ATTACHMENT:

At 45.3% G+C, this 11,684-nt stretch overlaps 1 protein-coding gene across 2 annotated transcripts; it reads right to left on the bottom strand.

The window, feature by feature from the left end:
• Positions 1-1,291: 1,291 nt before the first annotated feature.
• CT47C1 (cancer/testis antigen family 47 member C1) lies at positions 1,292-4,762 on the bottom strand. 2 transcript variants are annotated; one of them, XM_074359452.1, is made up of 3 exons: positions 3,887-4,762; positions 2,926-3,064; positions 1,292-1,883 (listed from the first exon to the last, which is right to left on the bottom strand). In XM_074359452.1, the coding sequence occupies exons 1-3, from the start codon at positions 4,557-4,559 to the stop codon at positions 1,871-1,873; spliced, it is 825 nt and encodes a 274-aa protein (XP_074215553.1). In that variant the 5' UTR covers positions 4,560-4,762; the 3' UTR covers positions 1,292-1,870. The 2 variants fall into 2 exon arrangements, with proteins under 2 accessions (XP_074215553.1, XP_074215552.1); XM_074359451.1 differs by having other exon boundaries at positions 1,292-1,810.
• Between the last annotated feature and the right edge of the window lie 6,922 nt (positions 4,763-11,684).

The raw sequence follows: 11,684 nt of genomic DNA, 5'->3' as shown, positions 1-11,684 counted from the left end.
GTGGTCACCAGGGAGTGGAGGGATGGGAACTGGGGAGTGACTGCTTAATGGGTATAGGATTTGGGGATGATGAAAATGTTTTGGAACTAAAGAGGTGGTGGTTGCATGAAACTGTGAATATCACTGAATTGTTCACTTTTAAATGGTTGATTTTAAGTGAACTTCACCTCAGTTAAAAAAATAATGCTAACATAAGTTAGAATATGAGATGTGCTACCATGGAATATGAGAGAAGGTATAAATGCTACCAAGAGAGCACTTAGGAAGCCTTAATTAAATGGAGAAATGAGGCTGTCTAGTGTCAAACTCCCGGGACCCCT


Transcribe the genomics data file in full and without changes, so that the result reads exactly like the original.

At 45.3% G+C, this 11,684-nt stretch overlaps 1 protein-coding gene across 2 annotated transcripts; it reads right to left on the bottom strand.

The window, feature by feature from the left end:
• Positions 1-1,291: 1,291 nt before the first annotated feature.
• CT47C1 (cancer/testis antigen family 47 member C1) lies at positions 1,292-4,762 on the bottom strand. 2 transcript variants are annotated; one of them, XM_074359452.1, is made up of 3 exons: positions 3,887-4,762; positions 2,926-3,064; positions 1,292-1,883 (listed from the first exon to the last, which is right to left on the bottom strand). In XM_074359452.1, the coding sequence occupies exons 1-3, from the start codon at positions 4,557-4,559 to the stop codon at positions 1,871-1,873; spliced, it is 825 nt and encodes a 274-aa protein (XP_074215553.1). In that variant the 5' UTR covers positions 4,560-4,762; the 3' UTR covers positions 1,292-1,870. The 2 variants fall into 2 exon arrangements, with proteins under 2 accessions (XP_074215553.1, XP_074215552.1); XM_074359451.1 differs by having other exon boundaries at positions 1,292-1,810.
• Between the last annotated feature and the right edge of the window lie 6,922 nt (positions 4,763-11,684).

The raw sequence follows: 11,684 nt of genomic DNA, 5'->3' as shown, positions 1-11,684 counted from the left end.
GTGGTCACCAGGGAGTGGAGGGATGGGAACTGGGGAGTGACTGCTTAATGGGTATAGGATTTGGGGATGATGAAAATGTTTTGGAACTAAAGAGGTGGTGGTTGCATGAAACTGTGAATATCACTGAATTGTTCACTTTTAAATGGTTGATTTTAAGTGAACTTCACCTCAGTTAAAAAAATAATGCTAACATAAGTTAGAATATGAGATGTGCTACCATGGAATATGAGAGAAGGTATAAATGCTACCAAGAGAGCACTTAGGAAGCCTTAATTAAATGGAGAAATGAGGCTGTCTAGTGTCAAACTCCCGGGACCCCT